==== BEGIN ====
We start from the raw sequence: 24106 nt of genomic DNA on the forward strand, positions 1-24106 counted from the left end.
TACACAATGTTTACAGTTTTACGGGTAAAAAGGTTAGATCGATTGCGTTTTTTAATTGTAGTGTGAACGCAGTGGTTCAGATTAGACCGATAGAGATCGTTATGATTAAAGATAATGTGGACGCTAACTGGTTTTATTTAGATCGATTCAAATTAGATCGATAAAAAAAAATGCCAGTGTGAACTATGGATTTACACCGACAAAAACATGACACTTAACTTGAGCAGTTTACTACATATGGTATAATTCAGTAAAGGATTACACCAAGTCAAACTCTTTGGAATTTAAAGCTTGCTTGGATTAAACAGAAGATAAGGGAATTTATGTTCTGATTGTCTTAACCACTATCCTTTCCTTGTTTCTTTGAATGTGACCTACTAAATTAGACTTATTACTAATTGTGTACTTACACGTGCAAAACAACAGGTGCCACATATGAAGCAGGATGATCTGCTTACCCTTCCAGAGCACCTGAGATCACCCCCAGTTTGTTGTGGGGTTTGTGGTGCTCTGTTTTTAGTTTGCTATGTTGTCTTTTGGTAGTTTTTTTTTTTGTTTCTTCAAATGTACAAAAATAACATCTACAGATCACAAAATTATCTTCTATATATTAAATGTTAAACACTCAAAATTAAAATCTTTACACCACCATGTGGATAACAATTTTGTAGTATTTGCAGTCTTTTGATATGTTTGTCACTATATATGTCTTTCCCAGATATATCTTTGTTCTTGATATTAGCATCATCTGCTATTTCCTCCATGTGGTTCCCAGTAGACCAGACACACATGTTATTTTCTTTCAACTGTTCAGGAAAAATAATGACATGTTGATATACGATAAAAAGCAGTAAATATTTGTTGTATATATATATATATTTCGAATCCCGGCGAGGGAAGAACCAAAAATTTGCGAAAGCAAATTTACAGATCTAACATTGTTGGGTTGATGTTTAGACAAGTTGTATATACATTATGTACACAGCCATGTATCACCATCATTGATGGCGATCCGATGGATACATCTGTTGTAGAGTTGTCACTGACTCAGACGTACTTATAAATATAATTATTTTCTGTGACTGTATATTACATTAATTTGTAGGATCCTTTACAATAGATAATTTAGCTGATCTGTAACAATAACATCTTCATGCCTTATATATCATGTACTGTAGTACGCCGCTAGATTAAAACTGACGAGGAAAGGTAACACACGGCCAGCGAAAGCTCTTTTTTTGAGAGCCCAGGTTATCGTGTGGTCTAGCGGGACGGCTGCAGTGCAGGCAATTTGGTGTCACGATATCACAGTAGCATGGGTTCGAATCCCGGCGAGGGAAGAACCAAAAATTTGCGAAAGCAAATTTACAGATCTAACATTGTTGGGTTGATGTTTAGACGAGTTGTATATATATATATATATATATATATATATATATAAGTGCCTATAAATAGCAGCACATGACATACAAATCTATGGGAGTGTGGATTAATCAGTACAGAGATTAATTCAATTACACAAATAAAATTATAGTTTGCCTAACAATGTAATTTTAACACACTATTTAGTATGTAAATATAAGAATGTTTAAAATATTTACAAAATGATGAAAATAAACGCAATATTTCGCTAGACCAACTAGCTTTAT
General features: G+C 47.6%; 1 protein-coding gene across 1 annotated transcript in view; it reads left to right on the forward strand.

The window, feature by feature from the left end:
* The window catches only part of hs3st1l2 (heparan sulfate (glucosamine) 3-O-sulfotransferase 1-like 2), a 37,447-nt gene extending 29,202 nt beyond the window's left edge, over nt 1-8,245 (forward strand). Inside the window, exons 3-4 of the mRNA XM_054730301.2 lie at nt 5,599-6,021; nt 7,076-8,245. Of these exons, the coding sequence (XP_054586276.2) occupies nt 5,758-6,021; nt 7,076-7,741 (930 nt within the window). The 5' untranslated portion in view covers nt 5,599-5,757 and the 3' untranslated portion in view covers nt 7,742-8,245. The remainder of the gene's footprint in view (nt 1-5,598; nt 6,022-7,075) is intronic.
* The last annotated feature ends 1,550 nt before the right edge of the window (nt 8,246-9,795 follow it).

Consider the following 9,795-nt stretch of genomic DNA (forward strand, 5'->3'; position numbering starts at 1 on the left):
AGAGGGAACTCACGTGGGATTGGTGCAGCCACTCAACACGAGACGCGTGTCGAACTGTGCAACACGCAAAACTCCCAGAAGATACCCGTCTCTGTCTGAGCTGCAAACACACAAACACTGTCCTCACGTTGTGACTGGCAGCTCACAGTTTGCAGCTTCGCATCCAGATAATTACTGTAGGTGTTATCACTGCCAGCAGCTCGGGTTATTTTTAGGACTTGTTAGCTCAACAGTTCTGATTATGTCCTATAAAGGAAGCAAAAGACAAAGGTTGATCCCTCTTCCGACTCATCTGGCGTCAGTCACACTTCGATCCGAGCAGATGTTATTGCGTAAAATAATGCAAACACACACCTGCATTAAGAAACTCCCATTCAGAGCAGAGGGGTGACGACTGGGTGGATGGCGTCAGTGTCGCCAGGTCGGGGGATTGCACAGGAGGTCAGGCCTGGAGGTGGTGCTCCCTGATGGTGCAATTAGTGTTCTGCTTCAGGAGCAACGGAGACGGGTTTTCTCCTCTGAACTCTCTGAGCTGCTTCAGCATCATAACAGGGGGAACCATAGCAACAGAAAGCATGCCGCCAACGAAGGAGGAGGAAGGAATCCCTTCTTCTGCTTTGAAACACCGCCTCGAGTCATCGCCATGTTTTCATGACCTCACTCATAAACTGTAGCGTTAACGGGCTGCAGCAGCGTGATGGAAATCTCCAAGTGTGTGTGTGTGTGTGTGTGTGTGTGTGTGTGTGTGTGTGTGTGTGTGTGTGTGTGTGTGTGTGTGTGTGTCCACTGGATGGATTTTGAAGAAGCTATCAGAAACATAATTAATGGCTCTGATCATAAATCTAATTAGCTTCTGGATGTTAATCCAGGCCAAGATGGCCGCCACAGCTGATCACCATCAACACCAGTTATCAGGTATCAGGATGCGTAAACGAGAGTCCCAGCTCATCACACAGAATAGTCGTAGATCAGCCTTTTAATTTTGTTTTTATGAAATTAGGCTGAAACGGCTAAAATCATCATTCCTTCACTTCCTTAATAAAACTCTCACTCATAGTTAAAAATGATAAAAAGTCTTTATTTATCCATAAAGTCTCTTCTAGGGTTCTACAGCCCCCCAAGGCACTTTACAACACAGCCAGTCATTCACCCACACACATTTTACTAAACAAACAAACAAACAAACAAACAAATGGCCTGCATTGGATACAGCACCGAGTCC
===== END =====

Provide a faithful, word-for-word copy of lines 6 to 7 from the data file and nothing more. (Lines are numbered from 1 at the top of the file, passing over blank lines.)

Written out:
* The last annotated feature ends 1,550 nt before the right edge of the window (nt 8,246-9,795 follow it).

Consider the following 9,795-nt stretch of genomic DNA (forward strand, 5'->3'; position numbering starts at 1 on the left):